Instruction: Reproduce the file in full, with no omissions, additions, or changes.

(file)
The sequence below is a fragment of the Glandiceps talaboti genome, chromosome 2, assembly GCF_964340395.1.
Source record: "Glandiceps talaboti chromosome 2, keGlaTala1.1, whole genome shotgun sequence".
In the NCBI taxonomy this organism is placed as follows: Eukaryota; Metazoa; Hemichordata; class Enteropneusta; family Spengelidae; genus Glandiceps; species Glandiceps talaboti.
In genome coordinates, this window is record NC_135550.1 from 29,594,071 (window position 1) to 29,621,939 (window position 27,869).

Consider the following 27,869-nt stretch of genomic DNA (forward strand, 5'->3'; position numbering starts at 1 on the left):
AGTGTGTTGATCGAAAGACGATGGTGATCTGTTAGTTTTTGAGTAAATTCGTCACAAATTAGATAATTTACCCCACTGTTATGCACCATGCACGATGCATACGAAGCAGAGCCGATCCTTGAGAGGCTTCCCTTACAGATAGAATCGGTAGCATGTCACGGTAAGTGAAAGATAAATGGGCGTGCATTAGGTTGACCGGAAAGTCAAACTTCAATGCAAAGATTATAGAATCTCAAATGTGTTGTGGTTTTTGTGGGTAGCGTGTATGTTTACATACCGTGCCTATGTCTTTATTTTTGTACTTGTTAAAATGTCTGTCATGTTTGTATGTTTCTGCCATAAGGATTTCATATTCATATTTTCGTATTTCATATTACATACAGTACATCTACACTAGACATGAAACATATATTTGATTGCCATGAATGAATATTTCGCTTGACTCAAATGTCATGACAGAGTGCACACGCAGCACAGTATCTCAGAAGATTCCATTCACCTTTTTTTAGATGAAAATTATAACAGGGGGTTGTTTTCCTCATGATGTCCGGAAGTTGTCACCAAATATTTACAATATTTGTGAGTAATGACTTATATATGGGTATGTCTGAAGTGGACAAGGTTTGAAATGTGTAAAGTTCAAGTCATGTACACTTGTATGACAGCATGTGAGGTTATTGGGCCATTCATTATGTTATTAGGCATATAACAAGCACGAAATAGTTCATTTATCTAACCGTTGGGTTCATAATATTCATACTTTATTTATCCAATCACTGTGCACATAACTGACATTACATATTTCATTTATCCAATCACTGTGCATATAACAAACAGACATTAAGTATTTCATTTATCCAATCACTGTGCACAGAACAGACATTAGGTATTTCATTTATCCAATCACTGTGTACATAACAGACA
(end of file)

The sequence below is a fragment of the Glandiceps talaboti genome, chromosome 2, assembly GCF_964340395.1.
Source record: "Glandiceps talaboti chromosome 2, keGlaTala1.1, whole genome shotgun sequence".
In the NCBI taxonomy this organism is placed as follows: Eukaryota; Metazoa; Hemichordata; class Enteropneusta; family Spengelidae; genus Glandiceps; species Glandiceps talaboti.
In genome coordinates, this window is record NC_135550.1 from 29,594,071 (window position 1) to 29,621,939 (window position 27,869).

Consider the following 27,869-nt stretch of genomic DNA (forward strand, 5'->3'; position numbering starts at 1 on the left):
AGTGTGTTGATCGAAAGACGATGGTGATCTGTTAGTTTTTGAGTAAATTCGTCACAAATTAGATAATTTACCCCACTGTTATGCACCATGCACGATGCATACGAAGCAGAGCCGATCCTTGAGAGGCTTCCCTTACAGATAGAATCGGTAGCATGTCACGGTAAGTGAAAGATAAATGGGCGTGCATTAGGTTGACCGGAAAGTCAAACTTCAATGCAAAGATTATAGAATCTCAAATGTGTTGTGGTTTTTGTGGGTAGCGTGTATGTTTACATACCGTGCCTATGTCTTTATTTTTGTACTTGTTAAAATGTCTGTCATGTTTGTATGTTTCTGCCATAAGGATTTCATATTCATATTTTCGTATTTCATATTACATACAGTACATCTACACTAGACATGAAACATATATTTGATTGCCATGAATGAATATTTCGCTTGACTCAAATGTCATGACAGAGTGCACACGCAGCACAGTATCTCAGAAGATTCCATTCACCTTTTTTTAGATGAAAATTATAACAGGGGGTTGTTTTCCTCATGATGTCCGGAAGTTGTCACCAAATATTTACAATATTTGTGAGTAATGACTTATATATGGGTATGTCTGAAGTGGACAAGGTTTGAAATGTGTAAAGTTCAAGTCATGTACACTTGTATGACAGCATGTGAGGTTATTGGGCCATTCATTATGTTATTAGGCATATAACAAGCACGAAATAGTTCATTTATCTAACCGTTGGGTTCATAATATTCATACTTTATTTATCCAATCACTGTGCACATAACTGACATTACATATTTCATTTATCCAATCACTGTGCATATAACAAACAGACATTAAGTATTTCATTTATCCAATCACTGTGCACAGAACAGACATTAGGTATTTCATTTATCCAATCACTGTGTACATAACAGACA